Why You Need to Know Him:
Because James Hinton is the first outsider to lead Baylor Scott & White Health, the largest nonprofit health system in Texas, stretching back more than half a century before the Dallas-based healthcare juggernaut merged with Temple’s Scott & White. Hinton is a lifer from New Mexico’s largest health system, Presbyterian Healthcare Services, and didn’t come up under Baylor royalty like previous CEO Joel Allison did.
Allison was the understudy of Boone Powell Jr., who led what was then known as the Baylor Health Care System from 1980 through 2000. Powell Sr. ran the show for three decades before his son. Speaking to Hinton, it seems as if he’s followed this same lineage even though he hasn’t—he says all the right things and can back up his philosophy with experience. There are visible parallels with Allison’s clear-eyed assessment that healthcare needs to start paying for outcomes rather than procedures.
In New Mexico, Hinton was early to the managed-care trend, deciding in 1985 to launch Presbyterian’s own health plan. He instituted a triage program for the emergency room, suspecting as many as 30 percent of its patients could be seen in settings that didn’t cost as much. So those folks who ambled in with sinusitis got seen within 24 hours by a primary care doctor instead of an emergency physician. Another program allowed patients with chronic diseases to be seen by doctors in their own homes—and the hospital supplied the technology. Presbyterian was also one of the federal government’s so-called “Pioneer” plans, which meant that the hospital system would either be penalized or rewarded for its outcomes.
“He’s got incredible vision in terms of understanding where the world is going, and understanding that if we’re going to try to make healthcare more affordable and … better, that we needed to develop new models,” says Rick Pollack, American Hospital Association president and CEO. “That’s a vision that so many of us have come to join him in.”
In some ways, that vision was born out of competition. Hinton doesn’t speak of epiphany moments—he chose a graduate degree in healthcare administration over law school simply because law didn’t sound as interesting. He would rather discuss challenging times that required him to implement something that would give the system a competitive edge. He speaks of the first time Presbyterian’s executives met with Intel. “They said, ‘You know, if our chips had as many flaws in them as your health system, we’d have been out of business a long time ago,’” Hinton remembered. “These big, sophisticated corporations can hire the best consultants that can mine the data just like we can mine the data. They know where the gaps are.”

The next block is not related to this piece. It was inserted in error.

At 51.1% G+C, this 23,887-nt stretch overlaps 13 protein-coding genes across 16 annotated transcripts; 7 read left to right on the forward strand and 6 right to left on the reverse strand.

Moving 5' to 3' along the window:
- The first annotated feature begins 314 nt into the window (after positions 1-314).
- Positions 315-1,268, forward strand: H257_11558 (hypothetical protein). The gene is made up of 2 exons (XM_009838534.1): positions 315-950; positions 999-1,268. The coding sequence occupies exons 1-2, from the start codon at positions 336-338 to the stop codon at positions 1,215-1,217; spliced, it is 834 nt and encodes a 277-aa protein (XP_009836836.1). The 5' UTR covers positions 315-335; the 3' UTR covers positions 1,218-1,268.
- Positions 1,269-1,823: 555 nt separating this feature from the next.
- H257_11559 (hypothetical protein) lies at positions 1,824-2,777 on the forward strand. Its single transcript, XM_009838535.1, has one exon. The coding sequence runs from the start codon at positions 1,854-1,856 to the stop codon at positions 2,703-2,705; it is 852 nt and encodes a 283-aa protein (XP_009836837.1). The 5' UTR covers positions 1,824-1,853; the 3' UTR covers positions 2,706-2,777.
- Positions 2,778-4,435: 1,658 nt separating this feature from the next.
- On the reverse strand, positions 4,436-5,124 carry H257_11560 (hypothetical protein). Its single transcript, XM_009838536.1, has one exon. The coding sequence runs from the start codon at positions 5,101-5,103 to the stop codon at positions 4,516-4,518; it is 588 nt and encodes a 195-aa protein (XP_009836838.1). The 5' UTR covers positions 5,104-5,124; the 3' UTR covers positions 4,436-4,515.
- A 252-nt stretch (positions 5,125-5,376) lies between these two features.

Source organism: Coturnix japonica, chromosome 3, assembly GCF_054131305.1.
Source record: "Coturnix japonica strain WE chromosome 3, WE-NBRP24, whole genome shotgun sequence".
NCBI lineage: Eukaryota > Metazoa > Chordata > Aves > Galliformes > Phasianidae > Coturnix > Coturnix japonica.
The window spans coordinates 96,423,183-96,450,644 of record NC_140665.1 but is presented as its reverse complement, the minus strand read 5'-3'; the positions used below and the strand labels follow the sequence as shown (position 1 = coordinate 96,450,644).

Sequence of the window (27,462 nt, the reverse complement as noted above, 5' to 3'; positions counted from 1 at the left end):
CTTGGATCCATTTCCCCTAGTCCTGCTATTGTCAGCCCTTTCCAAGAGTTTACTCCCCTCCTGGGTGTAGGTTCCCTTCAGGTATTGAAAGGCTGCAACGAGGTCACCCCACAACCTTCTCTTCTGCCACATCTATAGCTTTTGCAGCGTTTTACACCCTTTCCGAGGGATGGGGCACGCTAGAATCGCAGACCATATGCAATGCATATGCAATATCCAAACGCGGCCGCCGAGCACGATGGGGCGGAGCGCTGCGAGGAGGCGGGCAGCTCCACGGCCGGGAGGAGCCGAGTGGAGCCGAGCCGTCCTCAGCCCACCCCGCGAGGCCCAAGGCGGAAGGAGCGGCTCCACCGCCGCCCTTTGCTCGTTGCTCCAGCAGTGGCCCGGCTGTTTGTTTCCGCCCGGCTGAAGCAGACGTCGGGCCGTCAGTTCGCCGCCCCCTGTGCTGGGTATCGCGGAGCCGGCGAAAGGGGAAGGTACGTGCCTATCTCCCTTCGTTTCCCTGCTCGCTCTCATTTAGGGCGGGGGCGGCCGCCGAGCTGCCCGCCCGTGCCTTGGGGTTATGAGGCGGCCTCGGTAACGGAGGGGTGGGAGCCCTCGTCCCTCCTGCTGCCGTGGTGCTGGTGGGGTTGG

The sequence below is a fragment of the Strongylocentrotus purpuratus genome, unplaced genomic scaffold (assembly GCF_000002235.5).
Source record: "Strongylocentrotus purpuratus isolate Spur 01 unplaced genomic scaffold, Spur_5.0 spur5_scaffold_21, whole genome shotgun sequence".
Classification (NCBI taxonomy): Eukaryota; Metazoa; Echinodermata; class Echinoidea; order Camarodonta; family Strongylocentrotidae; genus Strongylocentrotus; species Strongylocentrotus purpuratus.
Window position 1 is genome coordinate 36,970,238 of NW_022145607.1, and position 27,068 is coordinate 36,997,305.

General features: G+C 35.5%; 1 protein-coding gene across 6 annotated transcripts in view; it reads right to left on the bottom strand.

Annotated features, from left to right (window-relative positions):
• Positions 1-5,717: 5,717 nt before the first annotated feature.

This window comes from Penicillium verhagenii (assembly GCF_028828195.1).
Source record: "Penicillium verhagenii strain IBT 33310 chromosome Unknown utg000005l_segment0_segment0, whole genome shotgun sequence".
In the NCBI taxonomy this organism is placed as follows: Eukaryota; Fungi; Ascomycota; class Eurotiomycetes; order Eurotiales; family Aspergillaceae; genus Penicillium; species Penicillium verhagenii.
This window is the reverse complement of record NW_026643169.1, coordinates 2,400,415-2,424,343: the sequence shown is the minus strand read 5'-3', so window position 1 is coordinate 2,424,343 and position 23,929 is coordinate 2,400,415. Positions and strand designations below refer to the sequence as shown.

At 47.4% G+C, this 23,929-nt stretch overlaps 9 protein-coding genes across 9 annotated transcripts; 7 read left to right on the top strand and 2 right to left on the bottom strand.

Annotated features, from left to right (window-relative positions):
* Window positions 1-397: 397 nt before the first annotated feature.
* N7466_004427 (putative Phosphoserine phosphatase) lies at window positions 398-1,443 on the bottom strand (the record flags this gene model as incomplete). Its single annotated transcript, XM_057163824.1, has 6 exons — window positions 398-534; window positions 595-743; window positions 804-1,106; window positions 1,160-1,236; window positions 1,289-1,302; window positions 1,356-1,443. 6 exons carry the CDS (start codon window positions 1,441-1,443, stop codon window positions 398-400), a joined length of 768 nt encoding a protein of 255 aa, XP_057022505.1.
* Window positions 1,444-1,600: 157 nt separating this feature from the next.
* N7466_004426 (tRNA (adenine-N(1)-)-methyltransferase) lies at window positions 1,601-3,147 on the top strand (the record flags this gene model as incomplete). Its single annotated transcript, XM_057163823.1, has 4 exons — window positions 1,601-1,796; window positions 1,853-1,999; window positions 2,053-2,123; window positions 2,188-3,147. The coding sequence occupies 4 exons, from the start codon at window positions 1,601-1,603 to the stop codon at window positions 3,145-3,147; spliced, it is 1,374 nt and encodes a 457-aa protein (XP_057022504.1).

In some ways, that’s freeing for him. There is nowhere to hide, and if the system is not successful in driving down costs for employers, they will simply go to the competition. In New Mexico, that was Lovelace, the nimble, physician-owned health system and medical group that rose to national prominence after hosting the health assessments for the Mercury astronauts, who were immortalized in the 1983 movie “The Right Stuff.”
The formation of the health plan was in response to losing patients to Lovelace, Hinton said. Here in Texas, he’ll have to deal with the challenges that come with a broader geography, a much larger system, and more competitors. Presbyterian was an eight-hospital system with 10,000 employees and an affiliated physician group of 850 or so providers. Baylor Scott & White includes 47 hospitals and more than 1,000 clinics and outpatient centers spread across 250 miles. And, healthcare is trending away from inpatient services and toward outpatient centers located in communities. It’s been years since inpatient revenue increased in Texas, which puts forth a problem that doesn’t just affect Baylor—how are those huge hospitals best used?
Hinton tells a story of arriving at Presbyterian to find a 60-bed inpatient unit for elderly patients having cataract surgery. They’d arrive overnight, be given strong general anesthesia in the morning, have the hour-long procedure, and be unable to wake up—so they’d stay another night. He noticed how wasteful that process is. Today, he notes, you can “almost get that cataract surgery done in a drive-in window.”
“Everything about how we take care of people is so different today,” he says. “We just have to make sure these big inpatient centers are adapting to that.”
That’s a message he’s carried for years on his way up to board chair of the American Hospital Association. He recalls one particular meeting in Washington, D.C. The room was pretty buttoned-up. In his address, Hinton brought up the ’90s country song “Bubba Shot the Jukebox,” by Mark Chesnutt. “The story is that Bubba goes into this bar, right, and there’s a song that makes him cry. So he goes out to get his gun, and he comes back in and shoots it,” he says. “Healthcare is going through a lot of change; we can’t be like Bubba and shoot the jukebox.”
Saving money and quoting country songs–sounds like all the new Texan needs now is a pair of Lucchese boots.